Oil prices were down slightly but still above $107 a barrel Tuesday as President Barack Obama’s struggle to win support for U.S. military intervention in Syria diminished expectations of an imminent attack.
By early afternoon in Europe, benchmark crude for October delivery was down 35 cents to $107.30 a barrel in electronic trading on the New York Mercantile Exchange. The contract fell $1.15 to close at $107.65 on Friday and Nymex floor trading was closed Monday because of Labor Day.
Obama on Monday met with key U.S. lawmakers to try to drum up support for military strikes against the regime of President Bashar Assad to respond to an attack in the Damascus suburbs last month that the U.S. says killed at least 1,429 civilians. A vote could come once Congress returns from its summer break, which is scheduled to end Sept. 9.
On Tuesday, Secretary of State John Kerry, Defense Secretary Chuck Hagel and others were to appear before the Senate Foreign Relations Committee in the first public hearings about the possible military intervention in Syria.
While Syria is not a major oil producer, it straddles a region that is. The possibility of a wider conflict, one that could interrupt production and shipping routes in the region, has pushed oil prices higher in recent days. Conversely, prices have slid as the prospect of a U.S. attack diminished.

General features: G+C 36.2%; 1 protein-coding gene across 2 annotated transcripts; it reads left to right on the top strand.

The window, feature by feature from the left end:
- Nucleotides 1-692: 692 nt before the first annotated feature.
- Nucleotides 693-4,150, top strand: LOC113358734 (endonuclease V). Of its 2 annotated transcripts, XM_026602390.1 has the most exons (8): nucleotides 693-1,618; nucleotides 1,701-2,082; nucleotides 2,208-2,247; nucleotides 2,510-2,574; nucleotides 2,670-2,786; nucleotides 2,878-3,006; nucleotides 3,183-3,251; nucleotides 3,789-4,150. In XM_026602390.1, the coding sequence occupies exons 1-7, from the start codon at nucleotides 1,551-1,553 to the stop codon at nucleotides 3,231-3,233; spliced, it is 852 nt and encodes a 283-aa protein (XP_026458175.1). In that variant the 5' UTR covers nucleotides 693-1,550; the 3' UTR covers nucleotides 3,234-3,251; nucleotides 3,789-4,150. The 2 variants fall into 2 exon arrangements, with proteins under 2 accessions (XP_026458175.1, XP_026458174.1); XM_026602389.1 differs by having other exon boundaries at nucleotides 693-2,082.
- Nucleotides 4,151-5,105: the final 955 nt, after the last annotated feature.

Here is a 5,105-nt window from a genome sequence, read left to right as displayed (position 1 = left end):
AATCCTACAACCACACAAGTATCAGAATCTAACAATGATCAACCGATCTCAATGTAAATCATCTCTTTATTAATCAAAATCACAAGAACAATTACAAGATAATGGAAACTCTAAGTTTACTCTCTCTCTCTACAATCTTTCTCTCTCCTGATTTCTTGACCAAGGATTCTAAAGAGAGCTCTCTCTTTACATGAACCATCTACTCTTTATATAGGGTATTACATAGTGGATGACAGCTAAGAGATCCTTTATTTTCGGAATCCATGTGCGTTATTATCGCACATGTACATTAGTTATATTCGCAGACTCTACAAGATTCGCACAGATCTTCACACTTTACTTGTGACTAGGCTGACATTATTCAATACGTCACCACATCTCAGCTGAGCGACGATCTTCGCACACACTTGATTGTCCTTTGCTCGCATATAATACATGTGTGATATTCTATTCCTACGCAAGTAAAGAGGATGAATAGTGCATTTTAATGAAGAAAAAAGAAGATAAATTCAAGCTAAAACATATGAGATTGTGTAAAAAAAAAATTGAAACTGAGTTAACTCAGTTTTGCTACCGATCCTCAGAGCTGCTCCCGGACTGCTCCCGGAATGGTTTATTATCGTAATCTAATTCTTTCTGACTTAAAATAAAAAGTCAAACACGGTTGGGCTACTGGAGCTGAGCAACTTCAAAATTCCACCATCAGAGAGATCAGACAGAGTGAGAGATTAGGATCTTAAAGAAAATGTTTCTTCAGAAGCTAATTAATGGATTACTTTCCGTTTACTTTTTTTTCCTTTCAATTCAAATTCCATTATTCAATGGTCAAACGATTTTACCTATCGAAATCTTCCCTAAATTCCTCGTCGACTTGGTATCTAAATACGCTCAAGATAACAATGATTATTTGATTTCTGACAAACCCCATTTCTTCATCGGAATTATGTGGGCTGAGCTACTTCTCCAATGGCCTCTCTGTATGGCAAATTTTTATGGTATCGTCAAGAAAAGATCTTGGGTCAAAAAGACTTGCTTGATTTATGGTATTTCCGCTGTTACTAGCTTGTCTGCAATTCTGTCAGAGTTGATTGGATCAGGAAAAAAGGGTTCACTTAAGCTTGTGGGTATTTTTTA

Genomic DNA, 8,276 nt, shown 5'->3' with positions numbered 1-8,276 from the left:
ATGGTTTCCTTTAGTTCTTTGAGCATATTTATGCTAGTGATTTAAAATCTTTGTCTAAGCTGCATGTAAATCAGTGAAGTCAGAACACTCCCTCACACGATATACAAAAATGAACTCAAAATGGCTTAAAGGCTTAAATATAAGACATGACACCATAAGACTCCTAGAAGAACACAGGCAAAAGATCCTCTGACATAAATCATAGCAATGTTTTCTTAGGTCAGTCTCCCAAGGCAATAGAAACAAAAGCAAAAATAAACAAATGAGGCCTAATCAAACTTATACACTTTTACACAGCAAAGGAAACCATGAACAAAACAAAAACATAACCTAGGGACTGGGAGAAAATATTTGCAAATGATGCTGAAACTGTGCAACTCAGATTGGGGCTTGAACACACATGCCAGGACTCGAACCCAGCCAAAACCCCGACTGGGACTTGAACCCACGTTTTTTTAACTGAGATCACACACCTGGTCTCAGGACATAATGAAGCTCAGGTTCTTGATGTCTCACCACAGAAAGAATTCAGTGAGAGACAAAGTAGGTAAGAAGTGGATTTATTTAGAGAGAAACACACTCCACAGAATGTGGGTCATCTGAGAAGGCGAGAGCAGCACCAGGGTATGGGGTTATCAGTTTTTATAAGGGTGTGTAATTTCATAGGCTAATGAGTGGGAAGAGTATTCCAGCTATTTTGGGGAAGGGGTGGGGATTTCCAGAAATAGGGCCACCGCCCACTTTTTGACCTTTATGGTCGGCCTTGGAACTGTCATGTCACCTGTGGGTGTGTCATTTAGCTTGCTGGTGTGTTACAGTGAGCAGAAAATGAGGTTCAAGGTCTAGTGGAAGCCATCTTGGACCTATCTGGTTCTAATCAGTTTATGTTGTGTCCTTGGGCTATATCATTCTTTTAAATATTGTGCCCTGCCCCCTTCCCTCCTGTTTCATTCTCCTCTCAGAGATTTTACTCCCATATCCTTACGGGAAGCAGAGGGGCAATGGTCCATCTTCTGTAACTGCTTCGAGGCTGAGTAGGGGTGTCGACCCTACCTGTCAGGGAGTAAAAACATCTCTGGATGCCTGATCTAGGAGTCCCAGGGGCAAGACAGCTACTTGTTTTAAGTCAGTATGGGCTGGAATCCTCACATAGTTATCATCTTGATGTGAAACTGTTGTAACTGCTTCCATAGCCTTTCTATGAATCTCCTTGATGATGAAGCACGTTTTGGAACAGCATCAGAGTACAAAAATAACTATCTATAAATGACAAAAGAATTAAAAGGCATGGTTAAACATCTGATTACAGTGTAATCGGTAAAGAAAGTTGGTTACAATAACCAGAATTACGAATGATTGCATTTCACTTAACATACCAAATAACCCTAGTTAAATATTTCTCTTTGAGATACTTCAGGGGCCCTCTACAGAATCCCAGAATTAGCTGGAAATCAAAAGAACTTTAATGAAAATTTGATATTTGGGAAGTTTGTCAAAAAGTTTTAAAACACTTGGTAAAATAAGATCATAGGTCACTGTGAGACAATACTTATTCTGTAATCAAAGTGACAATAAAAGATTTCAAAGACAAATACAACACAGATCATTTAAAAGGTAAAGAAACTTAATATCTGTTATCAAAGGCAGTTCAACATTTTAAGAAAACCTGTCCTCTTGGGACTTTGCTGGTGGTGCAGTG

Additionally, a missile test carried out Tuesday by Israel and the U.S. in the Mediterranean Sea and on an air force base in central Israel pushed oil prices higher when news of the event was first reported by state-owned Russian media.
Oil prices spiked higher “on what turned out to be a false alarm,” said analyst Fawad Razaqzada of GFT Markets in London, as the Russian report led to “panic buying of crude oil amid fears of imminent strike on Syria.”
Markets will also be keeping an eye on a survey of U.S. manufacturing for August being released later Tuesday by the Institute for Supply Management.
Besides the uncertainty over developments in the Middle East, oil prices have been supported as well in recent days by stronger-than-expected manufacturing data from China and the European Union.
Were the U.S. figures to also show “a marked improvement … then oil prices could get a further boost,” Razaqzada said.
Brent, the benchmark for international crudes, was up $1 to $115.01 a barrel on the ICE Futures exchange in London.
In other energy futures trading on Nymex:
Wholesale gasoline was down 0.51 cent to $2.885 per gallon.
Heating oil rose 1.53 cents at $3.1519 per gallon.
Natural gas climbed 7.9 cents to $3.66 per 1,000 cubic feet.
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